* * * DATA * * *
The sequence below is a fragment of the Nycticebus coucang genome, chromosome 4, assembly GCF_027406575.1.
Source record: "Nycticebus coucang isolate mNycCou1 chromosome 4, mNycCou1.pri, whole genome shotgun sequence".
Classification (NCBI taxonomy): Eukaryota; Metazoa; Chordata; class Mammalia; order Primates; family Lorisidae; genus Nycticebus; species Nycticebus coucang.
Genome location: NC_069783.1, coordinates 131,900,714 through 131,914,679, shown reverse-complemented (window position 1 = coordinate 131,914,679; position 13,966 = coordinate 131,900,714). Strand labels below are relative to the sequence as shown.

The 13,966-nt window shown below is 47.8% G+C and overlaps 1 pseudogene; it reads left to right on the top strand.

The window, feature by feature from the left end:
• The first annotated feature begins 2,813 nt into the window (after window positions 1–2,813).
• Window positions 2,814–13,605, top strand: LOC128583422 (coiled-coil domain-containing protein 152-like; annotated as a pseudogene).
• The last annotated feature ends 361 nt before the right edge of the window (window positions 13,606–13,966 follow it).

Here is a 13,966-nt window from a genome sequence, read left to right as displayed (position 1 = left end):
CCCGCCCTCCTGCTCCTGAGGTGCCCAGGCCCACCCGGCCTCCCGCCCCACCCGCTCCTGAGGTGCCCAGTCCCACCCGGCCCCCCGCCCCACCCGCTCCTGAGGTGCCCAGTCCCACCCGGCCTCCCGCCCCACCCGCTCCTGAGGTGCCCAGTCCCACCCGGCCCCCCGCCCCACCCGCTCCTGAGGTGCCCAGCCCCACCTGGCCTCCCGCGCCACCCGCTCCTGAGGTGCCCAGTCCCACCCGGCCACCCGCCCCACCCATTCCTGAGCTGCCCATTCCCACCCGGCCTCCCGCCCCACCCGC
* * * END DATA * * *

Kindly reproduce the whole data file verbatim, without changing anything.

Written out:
The sequence below is a fragment of the Nycticebus coucang genome, chromosome 4, assembly GCF_027406575.1.
Source record: "Nycticebus coucang isolate mNycCou1 chromosome 4, mNycCou1.pri, whole genome shotgun sequence".
Classification (NCBI taxonomy): Eukaryota; Metazoa; Chordata; class Mammalia; order Primates; family Lorisidae; genus Nycticebus; species Nycticebus coucang.
Genome location: NC_069783.1, coordinates 131,900,714 through 131,914,679, shown reverse-complemented (window position 1 = coordinate 131,914,679; position 13,966 = coordinate 131,900,714). Strand labels below are relative to the sequence as shown.

The 13,966-nt window shown below is 47.8% G+C and overlaps 1 pseudogene; it reads left to right on the top strand.

The window, feature by feature from the left end:
• The first annotated feature begins 2,813 nt into the window (after window positions 1–2,813).
• Window positions 2,814–13,605, top strand: LOC128583422 (coiled-coil domain-containing protein 152-like; annotated as a pseudogene).
• The last annotated feature ends 361 nt before the right edge of the window (window positions 13,606–13,966 follow it).

Here is a 13,966-nt window from a genome sequence, read left to right as displayed (position 1 = left end):
CCCGCCCTCCTGCTCCTGAGGTGCCCAGGCCCACCCGGCCTCCCGCCCCACCCGCTCCTGAGGTGCCCAGTCCCACCCGGCCCCCCGCCCCACCCGCTCCTGAGGTGCCCAGTCCCACCCGGCCTCCCGCCCCACCCGCTCCTGAGGTGCCCAGTCCCACCCGGCCCCCCGCCCCACCCGCTCCTGAGGTGCCCAGCCCCACCTGGCCTCCCGCGCCACCCGCTCCTGAGGTGCCCAGTCCCACCCGGCCACCCGCCCCACCCATTCCTGAGCTGCCCATTCCCACCCGGCCTCCCGCCCCACCCGC